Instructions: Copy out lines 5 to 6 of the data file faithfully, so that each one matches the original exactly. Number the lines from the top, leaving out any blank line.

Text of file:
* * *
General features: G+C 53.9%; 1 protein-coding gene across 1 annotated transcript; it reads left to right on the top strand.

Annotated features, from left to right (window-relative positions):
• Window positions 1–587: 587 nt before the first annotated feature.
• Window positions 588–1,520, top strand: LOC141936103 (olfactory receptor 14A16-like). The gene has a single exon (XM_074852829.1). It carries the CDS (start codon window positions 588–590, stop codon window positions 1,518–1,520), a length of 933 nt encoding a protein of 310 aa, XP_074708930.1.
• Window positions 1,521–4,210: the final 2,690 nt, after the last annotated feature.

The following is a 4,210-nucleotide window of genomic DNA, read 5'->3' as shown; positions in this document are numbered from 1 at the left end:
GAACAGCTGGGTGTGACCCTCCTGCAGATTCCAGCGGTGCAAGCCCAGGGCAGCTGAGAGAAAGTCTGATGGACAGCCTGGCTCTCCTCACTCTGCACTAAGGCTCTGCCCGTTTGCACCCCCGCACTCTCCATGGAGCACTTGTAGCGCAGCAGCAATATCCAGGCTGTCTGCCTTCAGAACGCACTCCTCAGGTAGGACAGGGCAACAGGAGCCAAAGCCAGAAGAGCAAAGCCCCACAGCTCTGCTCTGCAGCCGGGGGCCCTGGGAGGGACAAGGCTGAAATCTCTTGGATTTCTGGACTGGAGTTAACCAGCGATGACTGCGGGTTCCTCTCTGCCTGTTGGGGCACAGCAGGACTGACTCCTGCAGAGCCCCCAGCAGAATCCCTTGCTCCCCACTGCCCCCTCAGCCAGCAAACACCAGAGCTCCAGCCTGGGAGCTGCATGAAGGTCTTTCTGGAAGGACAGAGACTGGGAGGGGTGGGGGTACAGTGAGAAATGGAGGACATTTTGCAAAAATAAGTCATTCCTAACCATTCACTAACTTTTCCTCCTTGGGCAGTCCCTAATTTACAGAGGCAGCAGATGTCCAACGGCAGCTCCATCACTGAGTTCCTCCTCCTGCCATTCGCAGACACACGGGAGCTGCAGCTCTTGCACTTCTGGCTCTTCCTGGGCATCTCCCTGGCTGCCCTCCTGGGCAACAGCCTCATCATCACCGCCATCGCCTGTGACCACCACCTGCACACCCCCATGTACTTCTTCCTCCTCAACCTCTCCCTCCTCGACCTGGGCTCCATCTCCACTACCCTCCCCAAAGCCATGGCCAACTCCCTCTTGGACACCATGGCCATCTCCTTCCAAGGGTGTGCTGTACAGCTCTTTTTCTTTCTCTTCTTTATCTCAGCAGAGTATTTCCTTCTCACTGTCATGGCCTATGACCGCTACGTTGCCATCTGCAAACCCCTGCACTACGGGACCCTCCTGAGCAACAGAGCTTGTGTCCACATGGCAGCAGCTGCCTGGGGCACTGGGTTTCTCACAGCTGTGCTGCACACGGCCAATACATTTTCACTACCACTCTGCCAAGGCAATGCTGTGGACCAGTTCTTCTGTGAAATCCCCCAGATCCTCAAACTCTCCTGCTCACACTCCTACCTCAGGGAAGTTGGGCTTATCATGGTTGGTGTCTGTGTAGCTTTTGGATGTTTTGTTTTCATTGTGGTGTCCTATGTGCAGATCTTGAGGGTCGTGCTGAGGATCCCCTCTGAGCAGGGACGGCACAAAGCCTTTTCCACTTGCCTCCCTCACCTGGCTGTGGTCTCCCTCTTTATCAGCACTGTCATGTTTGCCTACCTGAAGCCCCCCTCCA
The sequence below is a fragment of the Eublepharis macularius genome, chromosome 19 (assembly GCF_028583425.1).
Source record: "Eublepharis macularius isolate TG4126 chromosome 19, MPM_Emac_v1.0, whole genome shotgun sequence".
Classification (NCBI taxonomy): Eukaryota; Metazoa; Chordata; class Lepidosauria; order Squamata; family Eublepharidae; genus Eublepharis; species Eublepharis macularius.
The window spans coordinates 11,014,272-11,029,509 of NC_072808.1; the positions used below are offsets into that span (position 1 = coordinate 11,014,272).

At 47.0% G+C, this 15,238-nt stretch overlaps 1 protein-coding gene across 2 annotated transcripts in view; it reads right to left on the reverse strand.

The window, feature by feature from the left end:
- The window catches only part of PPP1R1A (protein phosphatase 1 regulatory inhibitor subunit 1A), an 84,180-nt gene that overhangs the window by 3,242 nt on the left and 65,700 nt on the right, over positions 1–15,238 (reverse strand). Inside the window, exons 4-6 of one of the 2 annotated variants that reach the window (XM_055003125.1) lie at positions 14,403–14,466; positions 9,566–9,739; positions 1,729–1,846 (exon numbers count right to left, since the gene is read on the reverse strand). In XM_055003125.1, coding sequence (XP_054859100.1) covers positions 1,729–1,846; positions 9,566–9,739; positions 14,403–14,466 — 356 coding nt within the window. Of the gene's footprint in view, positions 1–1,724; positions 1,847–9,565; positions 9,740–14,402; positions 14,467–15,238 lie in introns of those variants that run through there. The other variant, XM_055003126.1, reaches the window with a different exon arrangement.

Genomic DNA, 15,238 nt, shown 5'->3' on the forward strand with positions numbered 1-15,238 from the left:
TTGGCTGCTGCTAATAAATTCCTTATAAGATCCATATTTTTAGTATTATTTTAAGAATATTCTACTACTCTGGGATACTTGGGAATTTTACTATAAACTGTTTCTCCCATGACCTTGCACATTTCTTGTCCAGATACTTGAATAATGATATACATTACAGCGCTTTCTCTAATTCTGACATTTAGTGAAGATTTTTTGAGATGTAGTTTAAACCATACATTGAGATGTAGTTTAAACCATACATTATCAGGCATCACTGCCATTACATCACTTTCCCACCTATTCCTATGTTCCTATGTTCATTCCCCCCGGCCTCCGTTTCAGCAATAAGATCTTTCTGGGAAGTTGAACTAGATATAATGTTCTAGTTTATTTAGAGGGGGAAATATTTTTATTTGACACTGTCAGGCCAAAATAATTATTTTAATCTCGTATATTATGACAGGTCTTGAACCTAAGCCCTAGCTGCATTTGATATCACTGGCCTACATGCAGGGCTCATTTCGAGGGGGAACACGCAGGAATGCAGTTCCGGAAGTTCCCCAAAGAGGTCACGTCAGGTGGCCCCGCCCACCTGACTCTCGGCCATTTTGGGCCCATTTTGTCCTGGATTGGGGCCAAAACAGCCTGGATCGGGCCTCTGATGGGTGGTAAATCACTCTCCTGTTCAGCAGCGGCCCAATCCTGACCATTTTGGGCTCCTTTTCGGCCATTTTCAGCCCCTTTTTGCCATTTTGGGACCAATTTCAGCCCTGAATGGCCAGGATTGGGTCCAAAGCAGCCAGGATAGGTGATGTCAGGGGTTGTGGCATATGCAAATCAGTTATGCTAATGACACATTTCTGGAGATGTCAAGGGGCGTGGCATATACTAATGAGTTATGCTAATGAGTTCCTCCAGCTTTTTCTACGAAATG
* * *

• Window positions 1,521–4,210: the final 2,690 nt, after the last annotated feature.

The following is a 4,210-nucleotide window of genomic DNA, read 5'->3' as shown; positions in this document are numbered from 1 at the left end: